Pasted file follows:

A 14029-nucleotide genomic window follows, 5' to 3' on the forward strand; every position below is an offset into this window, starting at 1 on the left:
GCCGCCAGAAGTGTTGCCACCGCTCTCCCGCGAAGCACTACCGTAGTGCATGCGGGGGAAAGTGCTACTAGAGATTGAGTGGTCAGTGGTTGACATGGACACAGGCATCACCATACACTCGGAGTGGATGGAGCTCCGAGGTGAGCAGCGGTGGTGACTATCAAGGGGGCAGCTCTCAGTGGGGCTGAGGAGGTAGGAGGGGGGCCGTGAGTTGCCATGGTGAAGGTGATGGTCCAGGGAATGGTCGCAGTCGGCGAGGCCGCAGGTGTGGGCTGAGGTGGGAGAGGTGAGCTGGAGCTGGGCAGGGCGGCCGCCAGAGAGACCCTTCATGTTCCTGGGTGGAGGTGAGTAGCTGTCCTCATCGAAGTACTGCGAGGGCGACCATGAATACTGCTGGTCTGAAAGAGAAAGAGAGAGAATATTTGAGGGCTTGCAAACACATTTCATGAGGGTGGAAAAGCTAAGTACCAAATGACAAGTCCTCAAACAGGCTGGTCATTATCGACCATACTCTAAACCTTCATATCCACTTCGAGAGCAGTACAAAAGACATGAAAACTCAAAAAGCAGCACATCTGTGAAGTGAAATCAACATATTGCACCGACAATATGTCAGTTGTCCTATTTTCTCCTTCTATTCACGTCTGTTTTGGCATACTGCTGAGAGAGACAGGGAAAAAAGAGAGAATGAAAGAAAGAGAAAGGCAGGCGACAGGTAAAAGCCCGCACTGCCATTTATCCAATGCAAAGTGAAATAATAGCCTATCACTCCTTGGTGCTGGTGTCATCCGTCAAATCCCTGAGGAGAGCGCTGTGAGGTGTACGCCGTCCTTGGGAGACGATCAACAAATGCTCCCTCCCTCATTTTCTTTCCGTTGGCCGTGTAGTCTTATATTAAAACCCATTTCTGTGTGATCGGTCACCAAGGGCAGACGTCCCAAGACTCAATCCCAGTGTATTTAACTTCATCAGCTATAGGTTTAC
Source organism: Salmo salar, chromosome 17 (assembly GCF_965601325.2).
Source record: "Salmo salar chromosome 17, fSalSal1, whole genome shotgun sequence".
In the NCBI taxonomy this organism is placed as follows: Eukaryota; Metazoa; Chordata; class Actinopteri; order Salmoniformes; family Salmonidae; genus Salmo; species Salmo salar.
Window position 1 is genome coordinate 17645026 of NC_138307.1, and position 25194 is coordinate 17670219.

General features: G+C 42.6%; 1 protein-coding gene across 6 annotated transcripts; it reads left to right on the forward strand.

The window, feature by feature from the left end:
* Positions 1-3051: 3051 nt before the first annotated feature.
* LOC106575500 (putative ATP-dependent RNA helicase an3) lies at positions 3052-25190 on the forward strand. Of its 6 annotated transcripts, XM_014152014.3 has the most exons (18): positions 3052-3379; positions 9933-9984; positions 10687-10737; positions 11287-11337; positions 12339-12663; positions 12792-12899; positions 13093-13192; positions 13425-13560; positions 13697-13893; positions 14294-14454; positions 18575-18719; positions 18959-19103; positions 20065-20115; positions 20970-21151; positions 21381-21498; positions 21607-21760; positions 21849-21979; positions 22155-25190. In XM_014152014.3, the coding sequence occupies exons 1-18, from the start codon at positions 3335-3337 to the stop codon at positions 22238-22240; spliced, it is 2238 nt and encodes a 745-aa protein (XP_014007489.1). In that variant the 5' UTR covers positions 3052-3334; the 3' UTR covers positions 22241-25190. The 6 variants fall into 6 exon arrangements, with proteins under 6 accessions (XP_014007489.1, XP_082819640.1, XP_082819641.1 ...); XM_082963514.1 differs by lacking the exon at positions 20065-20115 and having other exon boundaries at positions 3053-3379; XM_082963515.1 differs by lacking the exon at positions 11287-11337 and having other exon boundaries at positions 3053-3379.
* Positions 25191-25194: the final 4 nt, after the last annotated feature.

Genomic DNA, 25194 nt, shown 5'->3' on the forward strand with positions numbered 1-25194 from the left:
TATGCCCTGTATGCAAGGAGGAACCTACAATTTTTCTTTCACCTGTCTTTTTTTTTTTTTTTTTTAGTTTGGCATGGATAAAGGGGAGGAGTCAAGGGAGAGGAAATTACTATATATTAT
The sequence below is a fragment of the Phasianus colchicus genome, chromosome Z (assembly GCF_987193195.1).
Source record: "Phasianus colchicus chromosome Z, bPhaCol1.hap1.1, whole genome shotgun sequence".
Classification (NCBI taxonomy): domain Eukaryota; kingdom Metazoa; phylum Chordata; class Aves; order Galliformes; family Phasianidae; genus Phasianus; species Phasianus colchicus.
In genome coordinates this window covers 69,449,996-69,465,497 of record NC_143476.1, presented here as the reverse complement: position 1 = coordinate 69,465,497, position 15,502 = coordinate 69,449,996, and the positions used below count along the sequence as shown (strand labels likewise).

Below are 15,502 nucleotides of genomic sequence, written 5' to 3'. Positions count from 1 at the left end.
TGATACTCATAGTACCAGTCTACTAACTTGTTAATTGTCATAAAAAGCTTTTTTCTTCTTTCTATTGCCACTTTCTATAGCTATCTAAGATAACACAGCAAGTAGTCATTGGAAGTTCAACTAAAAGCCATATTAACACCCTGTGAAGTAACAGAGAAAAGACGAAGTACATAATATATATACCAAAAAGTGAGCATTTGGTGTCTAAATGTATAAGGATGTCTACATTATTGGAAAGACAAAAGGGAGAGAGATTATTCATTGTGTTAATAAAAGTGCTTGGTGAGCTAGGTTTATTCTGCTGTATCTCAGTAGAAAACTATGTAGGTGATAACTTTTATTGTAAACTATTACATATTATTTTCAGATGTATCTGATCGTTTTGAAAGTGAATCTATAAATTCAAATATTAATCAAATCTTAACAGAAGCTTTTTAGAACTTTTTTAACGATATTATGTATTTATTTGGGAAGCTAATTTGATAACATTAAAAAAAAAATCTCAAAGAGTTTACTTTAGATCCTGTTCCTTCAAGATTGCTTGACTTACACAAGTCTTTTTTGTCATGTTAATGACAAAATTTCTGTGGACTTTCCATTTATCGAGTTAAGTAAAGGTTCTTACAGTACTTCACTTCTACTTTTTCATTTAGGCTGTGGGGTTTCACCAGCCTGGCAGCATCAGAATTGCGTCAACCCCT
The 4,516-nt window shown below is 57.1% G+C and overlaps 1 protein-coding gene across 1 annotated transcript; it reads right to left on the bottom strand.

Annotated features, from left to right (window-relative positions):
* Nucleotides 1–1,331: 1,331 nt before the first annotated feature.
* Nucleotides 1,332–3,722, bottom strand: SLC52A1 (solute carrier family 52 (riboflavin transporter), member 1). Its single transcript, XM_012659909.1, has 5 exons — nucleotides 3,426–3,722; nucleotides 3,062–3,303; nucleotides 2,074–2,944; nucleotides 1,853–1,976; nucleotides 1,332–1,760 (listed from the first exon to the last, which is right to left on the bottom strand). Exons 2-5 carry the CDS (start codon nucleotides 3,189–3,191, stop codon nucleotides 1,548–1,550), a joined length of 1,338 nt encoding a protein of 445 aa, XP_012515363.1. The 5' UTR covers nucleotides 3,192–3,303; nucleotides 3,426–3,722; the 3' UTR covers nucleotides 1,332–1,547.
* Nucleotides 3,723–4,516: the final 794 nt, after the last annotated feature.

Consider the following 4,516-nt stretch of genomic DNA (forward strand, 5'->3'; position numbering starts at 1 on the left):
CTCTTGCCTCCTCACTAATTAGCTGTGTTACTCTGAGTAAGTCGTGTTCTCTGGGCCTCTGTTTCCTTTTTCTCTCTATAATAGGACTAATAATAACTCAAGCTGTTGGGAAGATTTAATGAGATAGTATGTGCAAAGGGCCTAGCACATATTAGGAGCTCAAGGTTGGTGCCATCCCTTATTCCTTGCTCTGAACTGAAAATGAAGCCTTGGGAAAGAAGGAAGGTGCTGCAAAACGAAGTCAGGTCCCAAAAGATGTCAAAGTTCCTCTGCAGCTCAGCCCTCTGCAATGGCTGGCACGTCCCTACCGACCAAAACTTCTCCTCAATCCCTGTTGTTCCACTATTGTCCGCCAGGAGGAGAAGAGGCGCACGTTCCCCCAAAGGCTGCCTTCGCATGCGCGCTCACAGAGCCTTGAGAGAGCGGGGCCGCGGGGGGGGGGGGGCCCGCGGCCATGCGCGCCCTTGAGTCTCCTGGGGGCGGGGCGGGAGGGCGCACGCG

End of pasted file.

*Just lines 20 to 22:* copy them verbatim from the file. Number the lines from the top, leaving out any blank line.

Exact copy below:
The 4,516-nt window shown below is 57.1% G+C and overlaps 1 protein-coding gene across 1 annotated transcript; it reads right to left on the bottom strand.

Annotated features, from left to right (window-relative positions):
* Nucleotides 1–1,331: 1,331 nt before the first annotated feature.